It's time to tell the truth about your job

Last updated 05:00 17/06/2012

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Kiwi employees will be given the chance to say what they really think about their jobs when a nationwide survey launches this week.

The Great New Zealand Employment Survey gives employers, managers and employees a chance to shed some light on what's happening in the workplace.

Research company Clarian has brought Massey University on board as an analysis and research partner for the survey's fourth year.

Clarian spokeswoman Michelle Marsden said the university's input would strengthen the survey's credibility, and allow for more to debate around the findings, set to be released in September.

One of the key findings from last year's survey was that a majority of employees weren't actively looking for a new job.

"What I really want to find out this time around is if employees are really content and looking to hang around, and why?" Marsden said.

"Is it because they are actually content, or is it because they know the state of the economic climate is not good, and that the roles are not out there?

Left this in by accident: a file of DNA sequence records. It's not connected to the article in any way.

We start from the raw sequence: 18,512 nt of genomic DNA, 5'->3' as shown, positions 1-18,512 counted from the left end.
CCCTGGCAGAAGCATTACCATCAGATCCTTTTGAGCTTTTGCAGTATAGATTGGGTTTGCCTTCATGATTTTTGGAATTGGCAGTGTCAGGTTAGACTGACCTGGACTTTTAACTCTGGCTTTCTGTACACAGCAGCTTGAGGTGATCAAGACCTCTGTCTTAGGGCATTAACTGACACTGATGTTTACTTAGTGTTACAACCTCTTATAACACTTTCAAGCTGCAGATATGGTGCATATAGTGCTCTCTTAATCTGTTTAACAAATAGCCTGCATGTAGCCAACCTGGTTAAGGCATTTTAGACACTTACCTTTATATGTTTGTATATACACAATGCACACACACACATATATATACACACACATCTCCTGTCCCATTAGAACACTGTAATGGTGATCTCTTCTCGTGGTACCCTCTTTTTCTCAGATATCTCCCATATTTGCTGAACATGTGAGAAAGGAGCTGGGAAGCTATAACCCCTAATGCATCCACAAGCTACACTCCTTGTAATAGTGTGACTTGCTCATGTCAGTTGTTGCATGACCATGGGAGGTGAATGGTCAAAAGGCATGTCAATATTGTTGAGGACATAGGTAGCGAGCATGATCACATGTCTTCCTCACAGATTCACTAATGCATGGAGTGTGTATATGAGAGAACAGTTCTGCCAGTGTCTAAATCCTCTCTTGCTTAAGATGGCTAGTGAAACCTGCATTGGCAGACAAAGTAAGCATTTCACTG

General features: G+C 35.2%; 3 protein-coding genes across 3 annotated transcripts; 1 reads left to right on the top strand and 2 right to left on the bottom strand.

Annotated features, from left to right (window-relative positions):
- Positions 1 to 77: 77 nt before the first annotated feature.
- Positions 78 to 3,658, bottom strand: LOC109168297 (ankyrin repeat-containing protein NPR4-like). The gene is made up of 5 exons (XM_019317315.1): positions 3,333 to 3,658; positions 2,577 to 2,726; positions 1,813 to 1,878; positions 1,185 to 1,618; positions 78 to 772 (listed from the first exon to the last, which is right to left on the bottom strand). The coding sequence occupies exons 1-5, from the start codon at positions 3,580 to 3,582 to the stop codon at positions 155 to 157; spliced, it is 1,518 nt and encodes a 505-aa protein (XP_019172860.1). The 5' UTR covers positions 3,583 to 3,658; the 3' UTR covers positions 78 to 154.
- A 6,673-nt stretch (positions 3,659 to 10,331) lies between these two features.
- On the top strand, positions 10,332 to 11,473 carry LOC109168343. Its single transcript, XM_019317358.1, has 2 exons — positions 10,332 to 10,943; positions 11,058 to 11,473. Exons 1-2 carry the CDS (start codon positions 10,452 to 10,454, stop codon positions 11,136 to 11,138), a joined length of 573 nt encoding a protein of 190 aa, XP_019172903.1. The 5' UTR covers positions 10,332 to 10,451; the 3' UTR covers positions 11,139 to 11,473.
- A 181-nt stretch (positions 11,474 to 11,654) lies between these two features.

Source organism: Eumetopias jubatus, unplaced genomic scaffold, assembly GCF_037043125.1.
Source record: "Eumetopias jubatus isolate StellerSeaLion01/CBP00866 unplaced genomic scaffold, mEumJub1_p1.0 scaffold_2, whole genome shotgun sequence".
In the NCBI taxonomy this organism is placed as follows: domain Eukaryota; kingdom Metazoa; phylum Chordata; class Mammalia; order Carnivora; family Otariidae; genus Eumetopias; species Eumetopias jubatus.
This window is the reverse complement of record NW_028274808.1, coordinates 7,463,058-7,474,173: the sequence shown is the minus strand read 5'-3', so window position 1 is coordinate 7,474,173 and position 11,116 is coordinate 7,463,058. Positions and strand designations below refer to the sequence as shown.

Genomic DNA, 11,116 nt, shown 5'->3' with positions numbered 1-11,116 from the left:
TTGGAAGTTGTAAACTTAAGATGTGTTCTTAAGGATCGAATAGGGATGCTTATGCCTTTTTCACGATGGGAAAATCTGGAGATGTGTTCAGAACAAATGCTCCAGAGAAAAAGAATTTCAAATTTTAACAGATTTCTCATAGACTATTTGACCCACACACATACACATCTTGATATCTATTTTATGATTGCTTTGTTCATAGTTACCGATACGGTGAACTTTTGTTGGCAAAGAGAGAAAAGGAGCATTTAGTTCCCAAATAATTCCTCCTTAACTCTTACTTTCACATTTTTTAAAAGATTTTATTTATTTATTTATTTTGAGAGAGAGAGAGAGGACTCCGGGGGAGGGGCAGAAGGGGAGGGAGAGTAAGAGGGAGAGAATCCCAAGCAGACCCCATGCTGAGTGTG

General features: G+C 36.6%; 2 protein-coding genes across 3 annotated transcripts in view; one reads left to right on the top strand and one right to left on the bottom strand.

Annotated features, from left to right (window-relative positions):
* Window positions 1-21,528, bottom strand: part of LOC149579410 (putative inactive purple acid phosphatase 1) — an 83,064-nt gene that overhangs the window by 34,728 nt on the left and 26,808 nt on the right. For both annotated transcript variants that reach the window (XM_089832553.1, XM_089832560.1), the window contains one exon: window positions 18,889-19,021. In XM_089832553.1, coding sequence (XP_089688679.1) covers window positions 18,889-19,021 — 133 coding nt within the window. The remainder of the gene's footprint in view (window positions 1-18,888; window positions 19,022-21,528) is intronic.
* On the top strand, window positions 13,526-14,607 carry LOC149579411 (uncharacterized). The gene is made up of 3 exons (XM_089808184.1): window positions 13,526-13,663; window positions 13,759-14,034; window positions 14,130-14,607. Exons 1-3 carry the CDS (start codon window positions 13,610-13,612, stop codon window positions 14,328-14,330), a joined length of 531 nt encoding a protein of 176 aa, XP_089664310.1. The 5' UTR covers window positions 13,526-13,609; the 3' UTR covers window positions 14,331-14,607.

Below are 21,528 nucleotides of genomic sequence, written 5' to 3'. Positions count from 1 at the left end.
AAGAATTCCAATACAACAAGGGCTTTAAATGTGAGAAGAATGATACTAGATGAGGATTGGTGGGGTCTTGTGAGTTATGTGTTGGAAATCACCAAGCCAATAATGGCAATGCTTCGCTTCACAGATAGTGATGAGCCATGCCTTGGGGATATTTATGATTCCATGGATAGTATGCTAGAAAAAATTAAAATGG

"Perhaps they know employers these days have tight redundancy clauses, or even none at all. Whereas, if they are sitting tight, are they under a pre-recession contract and actually sitting on a relatively decent package?"

Another area she would like clarity around was employment figures. "You've had quite a number of employers say they're actually employing, yet have a look at the unemployment rate, and it's quite high."

Marsden hopes respondents will shed some light on this apparent anomaly.

The survey comes a month after the first ever report on workplace productivity was released. Ernst & Young surveyed 1220 workers and found employers estimated up to 21 per cent of the work done each day was of no value to the business. Workers estimated about 15 per cent of their time was wasted.

They said dealing with unnecessary emails was the biggest waste of time, followed by internal red tape, technology and equipment malfunctions and waiting for the IT help desk.

Marsden said while it was not the survey's goal, it did provide people with an avenue to "get something off their chest".

The Great New Zealand Employment Survey opens on Tuesday at

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